Solving The Problems Of Your World. Part 2
Picking up from my previous post, I mentioned the need to identify a plan of action to break the cycle of being the “go-to” person to solve other people’s problems. So, let’s tease out the problem solving process and provide suggestions as to how to approach the biggie, building confidence on both sides.
First, let’s take a quick look at the steps to problem solving that we often rapidly scoot through without thinking:
- Identify that there is a problem and why it is a problem
- Identity possible solutions to the problem, no matter how wacky
- Discount the non-runners
- Evaluate each of the remaining possible runners, including pros and cons
- Decide on which is the best solution
The more experienced we are in the topic, the faster we go through these steps, often running two or three steps into one without even realising it. When looking to develop someone else’s problem solving skills, the first step is to determine where they are on the problem-solving ladder. Do they have enough knowledge and/or information to even spot a problem or to suggest any decent possible solutions? Can they properly evaluate those potential solutions or are they able to eliminate them? Do they eliminate the wrong solutions and come to faulty decisions? Are they confident in their evaluations and decisions? Or, when they do make a decision, is it questioned and/or rejected?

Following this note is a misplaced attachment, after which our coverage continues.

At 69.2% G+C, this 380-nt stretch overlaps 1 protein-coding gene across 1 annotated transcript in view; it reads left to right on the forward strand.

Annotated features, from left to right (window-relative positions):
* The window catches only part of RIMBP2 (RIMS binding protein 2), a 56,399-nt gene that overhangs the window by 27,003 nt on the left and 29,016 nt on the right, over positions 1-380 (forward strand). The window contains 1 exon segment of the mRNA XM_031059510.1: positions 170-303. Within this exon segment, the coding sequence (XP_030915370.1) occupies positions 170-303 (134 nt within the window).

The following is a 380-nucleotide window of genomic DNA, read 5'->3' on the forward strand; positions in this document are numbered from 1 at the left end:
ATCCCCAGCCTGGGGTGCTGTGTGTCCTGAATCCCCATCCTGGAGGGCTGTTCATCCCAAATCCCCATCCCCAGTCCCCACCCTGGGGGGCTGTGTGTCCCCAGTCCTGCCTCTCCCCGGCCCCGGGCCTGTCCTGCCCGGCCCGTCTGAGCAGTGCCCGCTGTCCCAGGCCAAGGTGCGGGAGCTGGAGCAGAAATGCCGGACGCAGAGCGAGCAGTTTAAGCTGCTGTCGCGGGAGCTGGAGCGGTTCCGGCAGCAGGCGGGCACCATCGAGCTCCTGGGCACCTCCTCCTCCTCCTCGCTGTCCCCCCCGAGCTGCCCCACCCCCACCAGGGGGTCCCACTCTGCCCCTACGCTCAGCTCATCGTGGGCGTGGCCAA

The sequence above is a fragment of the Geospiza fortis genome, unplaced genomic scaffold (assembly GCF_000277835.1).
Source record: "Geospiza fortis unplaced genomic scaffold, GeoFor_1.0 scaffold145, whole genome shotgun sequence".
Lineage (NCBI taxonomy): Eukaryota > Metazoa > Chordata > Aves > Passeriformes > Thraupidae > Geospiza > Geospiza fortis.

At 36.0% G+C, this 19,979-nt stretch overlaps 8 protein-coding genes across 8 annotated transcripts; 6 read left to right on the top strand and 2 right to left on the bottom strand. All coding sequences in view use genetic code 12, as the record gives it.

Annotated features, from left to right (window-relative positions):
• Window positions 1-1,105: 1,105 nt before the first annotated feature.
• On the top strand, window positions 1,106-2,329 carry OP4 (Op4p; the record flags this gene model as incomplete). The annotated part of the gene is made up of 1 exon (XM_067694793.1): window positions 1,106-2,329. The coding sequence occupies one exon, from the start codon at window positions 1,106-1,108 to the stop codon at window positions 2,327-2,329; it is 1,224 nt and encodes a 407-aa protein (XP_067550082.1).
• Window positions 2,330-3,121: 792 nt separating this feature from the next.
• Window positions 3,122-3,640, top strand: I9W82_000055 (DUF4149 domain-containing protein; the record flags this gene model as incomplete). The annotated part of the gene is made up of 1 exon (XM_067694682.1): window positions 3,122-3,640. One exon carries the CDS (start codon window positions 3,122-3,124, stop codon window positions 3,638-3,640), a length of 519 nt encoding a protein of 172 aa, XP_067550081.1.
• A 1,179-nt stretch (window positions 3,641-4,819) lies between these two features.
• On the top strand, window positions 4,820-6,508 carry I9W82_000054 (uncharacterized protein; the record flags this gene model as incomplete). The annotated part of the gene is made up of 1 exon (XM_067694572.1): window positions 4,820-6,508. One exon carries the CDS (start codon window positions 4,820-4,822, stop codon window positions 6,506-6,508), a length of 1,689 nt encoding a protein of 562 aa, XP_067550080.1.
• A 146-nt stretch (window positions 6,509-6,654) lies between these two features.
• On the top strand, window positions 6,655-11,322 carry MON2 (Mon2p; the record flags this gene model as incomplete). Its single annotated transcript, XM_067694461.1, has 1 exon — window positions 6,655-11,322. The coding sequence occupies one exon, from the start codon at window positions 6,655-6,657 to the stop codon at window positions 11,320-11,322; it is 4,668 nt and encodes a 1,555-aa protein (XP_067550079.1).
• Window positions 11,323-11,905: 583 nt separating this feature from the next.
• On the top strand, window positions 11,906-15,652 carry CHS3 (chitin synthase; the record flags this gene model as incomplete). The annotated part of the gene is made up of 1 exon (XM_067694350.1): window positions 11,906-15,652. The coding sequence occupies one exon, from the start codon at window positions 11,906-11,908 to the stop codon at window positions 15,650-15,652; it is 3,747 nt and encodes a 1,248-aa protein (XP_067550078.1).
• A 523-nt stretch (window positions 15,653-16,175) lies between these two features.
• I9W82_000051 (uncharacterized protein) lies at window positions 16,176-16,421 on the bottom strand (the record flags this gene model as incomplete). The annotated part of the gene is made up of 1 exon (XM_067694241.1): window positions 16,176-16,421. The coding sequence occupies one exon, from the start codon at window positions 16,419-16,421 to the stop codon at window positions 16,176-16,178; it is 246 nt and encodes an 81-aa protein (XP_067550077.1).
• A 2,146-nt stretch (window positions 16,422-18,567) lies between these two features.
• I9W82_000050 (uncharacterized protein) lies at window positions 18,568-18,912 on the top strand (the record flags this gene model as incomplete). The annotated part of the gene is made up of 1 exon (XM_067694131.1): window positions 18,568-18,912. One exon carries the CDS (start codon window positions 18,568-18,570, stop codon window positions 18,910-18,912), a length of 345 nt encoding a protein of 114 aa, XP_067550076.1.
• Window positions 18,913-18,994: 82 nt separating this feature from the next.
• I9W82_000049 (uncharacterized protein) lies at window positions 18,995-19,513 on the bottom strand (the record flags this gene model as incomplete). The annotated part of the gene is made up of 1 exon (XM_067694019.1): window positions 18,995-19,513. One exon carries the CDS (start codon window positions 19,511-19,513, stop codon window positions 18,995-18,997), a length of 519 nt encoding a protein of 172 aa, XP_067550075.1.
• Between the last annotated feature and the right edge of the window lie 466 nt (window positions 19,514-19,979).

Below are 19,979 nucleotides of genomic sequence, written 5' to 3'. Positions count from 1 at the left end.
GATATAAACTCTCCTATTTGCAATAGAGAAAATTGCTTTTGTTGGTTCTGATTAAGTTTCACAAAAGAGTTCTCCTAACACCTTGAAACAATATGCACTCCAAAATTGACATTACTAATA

Some steps are easier to fix than others. Lack of knowledge and information can easily be sorted by training, be it a course, a book or on-the-job. Other steps, such as building confidence, are more complex. Assuming knowledge & info is no longer an issue, an approach I have used, and seen others use, very successfully is as follows:
Tell the person that, going forward, when they bring a problem to you, they are to explain to you what the problem is & why it’s a problem. Over the next few times they bring an issue to you, you can decide if they are properly able to identify problems. If they can’t, tease it out with them so that the have a greater understanding of how you think and why.
Once you’re comfortable that they can correctly identify valid problems, ask that next time, they come to you with the problem and with 2-3 possible solutions. In the future, you can assess their ability to identify solutions. Again, if they keep missing obvious points, ask them questions to draw those out and explain why they are important. Repeating this process is constantly building their understanding of what is and isn’t important to you, while building their confidence in how they should approach problem solving.
Once you’re comfortable that they can correctly identify valid solutions, next time ask them to continue identifying 2-3 solutions and also to outline their recommended solution and why? This starts building up your confidence in their problem solving abilities while allowing the opportunity to correct their analysis or logic, if necessary.
Once you’re comfortable that they have the knowledge, ability, skills and confidence to identify the correct problem and select the best solution, set them, and yourself, free.
While this might seem like a lot of time and effort, I’ve seen people move from Step 1 to Step 4 in a few weeks, freeing everyone up while still having the right decisions made. Have you been in this “go-to person” cycle? If so, how have you lifted yourself out of it?